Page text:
A PENSIONER has spoken out after scammers tried to con her out of more than £1,000.
Christine Allen says she is lucky not to have fallen prey to a postal dupe after she received a letter saying she had won the Health Lottery.
Ms Allen, 68 from West Leigh, was told via post she had won a whopping £350,000.
But there was one catch – she would have to pay £1,220 to insure the cheque on which it would be delivered.
At first, Christine says, the prospect appeared real.
She said: ‘Upon the first reading I thought “wow!” – I had already started spending the money in my head.
‘The grandchildren had houses and the whole family was together. I could just picture it.
‘The letter seemed excellently put together.’
But after further inspection, the unfortunate reality began to slot into place.
Christine said: ‘I picked the letter up for a second read and I saw it was a photocopy.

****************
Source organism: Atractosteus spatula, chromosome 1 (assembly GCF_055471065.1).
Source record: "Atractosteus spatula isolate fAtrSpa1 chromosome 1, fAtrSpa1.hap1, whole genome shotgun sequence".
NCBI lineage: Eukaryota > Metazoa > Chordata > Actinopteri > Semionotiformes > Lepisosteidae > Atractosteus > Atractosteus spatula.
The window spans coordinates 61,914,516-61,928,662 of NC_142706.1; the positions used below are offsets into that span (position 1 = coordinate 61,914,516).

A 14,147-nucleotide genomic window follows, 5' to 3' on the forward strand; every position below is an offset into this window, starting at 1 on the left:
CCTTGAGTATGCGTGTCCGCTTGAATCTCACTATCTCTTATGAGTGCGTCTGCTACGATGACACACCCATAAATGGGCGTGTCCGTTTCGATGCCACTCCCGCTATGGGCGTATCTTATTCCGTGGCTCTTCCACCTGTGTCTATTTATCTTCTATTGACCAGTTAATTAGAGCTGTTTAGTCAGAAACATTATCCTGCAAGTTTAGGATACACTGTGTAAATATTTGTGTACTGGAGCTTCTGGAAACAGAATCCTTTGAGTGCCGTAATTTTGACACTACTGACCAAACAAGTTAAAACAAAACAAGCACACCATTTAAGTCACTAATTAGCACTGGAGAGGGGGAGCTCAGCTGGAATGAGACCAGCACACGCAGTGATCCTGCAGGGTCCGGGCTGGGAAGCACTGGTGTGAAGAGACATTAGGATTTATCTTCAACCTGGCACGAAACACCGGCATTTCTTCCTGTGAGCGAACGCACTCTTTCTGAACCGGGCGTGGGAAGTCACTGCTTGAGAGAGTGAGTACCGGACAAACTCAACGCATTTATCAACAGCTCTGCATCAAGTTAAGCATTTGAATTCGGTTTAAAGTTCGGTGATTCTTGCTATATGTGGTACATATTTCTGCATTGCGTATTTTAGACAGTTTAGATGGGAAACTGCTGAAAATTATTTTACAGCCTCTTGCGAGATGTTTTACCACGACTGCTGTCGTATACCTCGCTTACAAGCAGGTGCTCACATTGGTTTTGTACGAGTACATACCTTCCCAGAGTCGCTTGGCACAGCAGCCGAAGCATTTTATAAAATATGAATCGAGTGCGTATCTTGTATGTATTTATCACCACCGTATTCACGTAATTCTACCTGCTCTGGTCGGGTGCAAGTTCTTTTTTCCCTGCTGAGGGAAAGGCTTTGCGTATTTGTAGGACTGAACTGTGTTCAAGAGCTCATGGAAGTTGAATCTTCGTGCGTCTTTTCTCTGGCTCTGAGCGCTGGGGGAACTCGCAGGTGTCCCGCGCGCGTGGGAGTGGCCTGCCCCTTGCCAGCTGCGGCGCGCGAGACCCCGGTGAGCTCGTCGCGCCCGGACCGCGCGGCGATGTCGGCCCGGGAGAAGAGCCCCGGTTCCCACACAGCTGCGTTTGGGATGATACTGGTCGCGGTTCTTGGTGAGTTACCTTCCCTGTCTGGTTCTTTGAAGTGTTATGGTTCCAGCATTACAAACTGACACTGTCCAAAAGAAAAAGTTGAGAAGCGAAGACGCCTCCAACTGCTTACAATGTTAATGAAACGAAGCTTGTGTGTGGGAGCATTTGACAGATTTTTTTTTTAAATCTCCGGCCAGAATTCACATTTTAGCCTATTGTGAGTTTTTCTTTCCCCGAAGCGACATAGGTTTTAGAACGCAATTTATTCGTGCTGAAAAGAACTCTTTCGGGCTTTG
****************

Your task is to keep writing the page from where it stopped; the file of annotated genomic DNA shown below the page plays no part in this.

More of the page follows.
‘There were subtle spelling mistakes which you probably wouldn’t pick up initially and it all seemed illegitimate.’
Advised by the letter to contact barrister ‘Ashley Jenkins’ to begin processing her reward, Christine knew for sure the dream was over after a short phone call.
‘There was no way he was a real barrister. He was getting quite pushy with me over the phone – trying to bully me into sending this money.
‘In a way I was quite disappointed but what can you do.
‘Back to saving the pennies I suppose.’
The News’ consumer champion and author of Streetwise, Richard Thomson, deals with incidents like this on a daily basis.
He said: ‘Spoofs like this are just absolutely despicable.
‘The first thing people should ask themselves is “why should anyone have to pay for a prize they have already won?”.
‘These scammers often pick on the most vulnerable in society.’
For information on how to avoid lottery postal scams, visit lottery.co.uk/scams.